TOKYO (Kyodo) -- The Bank of Japan began a two-day policy meeting on Wednesday where it is expected to forecast that nationwide consumer price growth in fiscal 2021 will come in under its 2 percent inflation target amid uncertainty over the global economy.
The first price projection for the year ending in March 2022 will be contained in a quarterly report to be released following the meeting, which comes as the central bank is struggling to revive consumption and fulfill its 2013 pledge to achieve the price target.
Amid slow wage growth, prices in Japan remain tepid and core consumer prices, excluding fresh food items because of their volatility, only rose 0.8 percent in March from a year earlier.
In a BOJ quarterly survey released this month, business sentiment among large manufacturers stood at 12 in March, compared with 19 three months ago -- registering the biggest points loss since December 2012 -- on the back of concerns over a slowdown in the Chinese and other economies abroad.
Some economists said Japan's planned consumption tax hike in October from the current 8 percent to 10 percent could further hurt private consumption.
The BOJ already revised downward its inflation forecasts for fiscal 2019 and fiscal 2020 in January.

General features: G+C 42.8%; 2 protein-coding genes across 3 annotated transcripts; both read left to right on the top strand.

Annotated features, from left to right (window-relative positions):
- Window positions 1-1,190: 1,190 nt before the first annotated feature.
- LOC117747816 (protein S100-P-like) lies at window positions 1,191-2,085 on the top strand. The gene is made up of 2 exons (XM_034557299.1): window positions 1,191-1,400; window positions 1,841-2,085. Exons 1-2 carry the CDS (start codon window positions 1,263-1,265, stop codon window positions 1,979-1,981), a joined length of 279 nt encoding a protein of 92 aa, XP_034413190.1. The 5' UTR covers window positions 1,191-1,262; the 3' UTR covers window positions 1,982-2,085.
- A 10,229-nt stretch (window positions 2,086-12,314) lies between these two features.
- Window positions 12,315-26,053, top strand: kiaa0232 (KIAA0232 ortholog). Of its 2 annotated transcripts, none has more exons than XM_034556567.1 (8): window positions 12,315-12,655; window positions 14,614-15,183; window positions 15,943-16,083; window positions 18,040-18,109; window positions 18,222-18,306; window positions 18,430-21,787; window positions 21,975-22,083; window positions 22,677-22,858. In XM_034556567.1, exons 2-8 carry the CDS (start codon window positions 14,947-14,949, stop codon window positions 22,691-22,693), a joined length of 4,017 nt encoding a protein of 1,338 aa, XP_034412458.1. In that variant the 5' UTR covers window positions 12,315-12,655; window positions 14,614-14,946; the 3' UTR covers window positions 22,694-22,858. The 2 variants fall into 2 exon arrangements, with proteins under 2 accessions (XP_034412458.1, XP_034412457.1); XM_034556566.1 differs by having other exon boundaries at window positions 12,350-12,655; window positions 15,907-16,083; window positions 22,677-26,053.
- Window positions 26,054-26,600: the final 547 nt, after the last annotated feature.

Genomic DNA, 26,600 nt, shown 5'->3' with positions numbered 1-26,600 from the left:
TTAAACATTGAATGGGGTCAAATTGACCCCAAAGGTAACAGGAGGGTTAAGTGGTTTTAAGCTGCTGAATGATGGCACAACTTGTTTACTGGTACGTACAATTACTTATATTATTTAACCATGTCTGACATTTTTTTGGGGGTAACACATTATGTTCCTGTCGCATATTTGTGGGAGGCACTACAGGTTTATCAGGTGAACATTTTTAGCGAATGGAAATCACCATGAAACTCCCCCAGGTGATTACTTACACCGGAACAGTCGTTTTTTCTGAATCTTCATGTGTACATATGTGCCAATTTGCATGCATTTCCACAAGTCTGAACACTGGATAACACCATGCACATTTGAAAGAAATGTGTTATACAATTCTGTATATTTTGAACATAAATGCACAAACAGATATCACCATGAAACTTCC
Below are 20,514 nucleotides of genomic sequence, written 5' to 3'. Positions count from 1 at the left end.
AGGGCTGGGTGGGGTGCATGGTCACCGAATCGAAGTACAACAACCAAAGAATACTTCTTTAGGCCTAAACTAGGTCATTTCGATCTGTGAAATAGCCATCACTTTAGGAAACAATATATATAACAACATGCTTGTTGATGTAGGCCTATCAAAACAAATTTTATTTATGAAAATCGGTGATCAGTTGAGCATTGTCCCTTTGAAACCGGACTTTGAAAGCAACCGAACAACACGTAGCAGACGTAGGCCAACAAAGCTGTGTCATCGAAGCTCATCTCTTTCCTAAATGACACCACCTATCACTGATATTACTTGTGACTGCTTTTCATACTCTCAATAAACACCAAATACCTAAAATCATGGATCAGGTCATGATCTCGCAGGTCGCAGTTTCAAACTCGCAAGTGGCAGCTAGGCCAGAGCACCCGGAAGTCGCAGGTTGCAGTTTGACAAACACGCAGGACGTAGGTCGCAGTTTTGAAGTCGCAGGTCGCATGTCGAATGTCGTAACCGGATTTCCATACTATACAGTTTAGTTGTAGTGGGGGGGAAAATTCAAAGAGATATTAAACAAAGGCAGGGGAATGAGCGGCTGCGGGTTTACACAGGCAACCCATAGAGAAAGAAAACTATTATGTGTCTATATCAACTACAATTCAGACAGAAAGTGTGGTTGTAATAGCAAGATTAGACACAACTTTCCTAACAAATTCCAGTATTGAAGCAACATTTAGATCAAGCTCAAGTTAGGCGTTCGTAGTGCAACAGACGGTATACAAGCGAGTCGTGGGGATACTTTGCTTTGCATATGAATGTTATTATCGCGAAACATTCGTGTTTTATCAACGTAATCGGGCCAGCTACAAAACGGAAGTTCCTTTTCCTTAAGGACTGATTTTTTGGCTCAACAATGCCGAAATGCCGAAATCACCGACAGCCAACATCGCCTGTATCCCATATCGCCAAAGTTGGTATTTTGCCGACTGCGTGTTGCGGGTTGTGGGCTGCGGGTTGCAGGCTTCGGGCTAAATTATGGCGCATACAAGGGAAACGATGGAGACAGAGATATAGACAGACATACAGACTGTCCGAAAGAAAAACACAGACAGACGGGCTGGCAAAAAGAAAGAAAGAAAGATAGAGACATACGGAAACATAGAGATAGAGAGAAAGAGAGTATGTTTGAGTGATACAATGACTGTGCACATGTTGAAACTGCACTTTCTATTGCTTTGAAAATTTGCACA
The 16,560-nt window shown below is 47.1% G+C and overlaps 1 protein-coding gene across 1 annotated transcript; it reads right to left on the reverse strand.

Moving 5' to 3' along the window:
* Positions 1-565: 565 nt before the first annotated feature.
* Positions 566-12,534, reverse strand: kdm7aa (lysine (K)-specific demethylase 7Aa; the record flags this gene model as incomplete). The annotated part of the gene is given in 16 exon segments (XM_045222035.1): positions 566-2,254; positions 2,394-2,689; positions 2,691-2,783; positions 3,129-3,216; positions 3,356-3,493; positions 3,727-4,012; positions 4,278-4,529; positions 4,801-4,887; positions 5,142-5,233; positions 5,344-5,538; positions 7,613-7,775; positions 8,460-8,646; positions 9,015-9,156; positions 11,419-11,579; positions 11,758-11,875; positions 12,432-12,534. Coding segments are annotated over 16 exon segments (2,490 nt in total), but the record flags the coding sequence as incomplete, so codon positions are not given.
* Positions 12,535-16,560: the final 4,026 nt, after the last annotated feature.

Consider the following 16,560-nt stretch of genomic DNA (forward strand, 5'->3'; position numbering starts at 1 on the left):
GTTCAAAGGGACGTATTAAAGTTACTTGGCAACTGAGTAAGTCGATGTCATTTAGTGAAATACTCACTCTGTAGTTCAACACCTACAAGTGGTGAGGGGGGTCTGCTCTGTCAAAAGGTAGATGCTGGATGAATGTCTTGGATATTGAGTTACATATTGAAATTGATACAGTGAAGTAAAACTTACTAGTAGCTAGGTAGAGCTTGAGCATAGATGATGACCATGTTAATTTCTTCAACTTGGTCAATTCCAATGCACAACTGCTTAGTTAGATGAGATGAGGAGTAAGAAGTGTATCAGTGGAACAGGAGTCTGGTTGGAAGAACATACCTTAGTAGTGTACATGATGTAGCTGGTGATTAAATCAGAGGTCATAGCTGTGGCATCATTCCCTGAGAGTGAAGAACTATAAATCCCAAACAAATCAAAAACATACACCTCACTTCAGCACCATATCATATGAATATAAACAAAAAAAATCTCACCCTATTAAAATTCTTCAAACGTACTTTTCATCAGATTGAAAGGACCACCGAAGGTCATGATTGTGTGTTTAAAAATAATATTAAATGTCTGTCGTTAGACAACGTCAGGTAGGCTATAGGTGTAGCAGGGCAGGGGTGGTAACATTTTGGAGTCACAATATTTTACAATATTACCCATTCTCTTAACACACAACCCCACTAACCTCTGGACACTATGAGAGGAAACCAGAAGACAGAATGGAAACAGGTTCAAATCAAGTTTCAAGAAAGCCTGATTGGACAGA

The central bank is expected to maintain its ultra-easing monetary stimulus and keep interest rates at their current ultralow levels.
But it looks reluctant to take additional monetary easing measures at the policy meeting through Thursday, with Governor Haruhiko Kuroda having told a parliamentary committee last week that he is "confident in the outlook that the Japanese economy will expand moderately."
The key Nikkei stock average retook the 22,000 line last week, supported by growing expectations for easing U.S.-China trade tensions.
The central bank has also grown concerned over possible negative effects on financial institutions if it further lowers interest rates.
Banks across Japan have already suffered lower profitability due to prolonged ultralow interest rates, while the U.S. Federal Reserve and the European Central Bank have changed course and halted credit tightening to bolster their economies.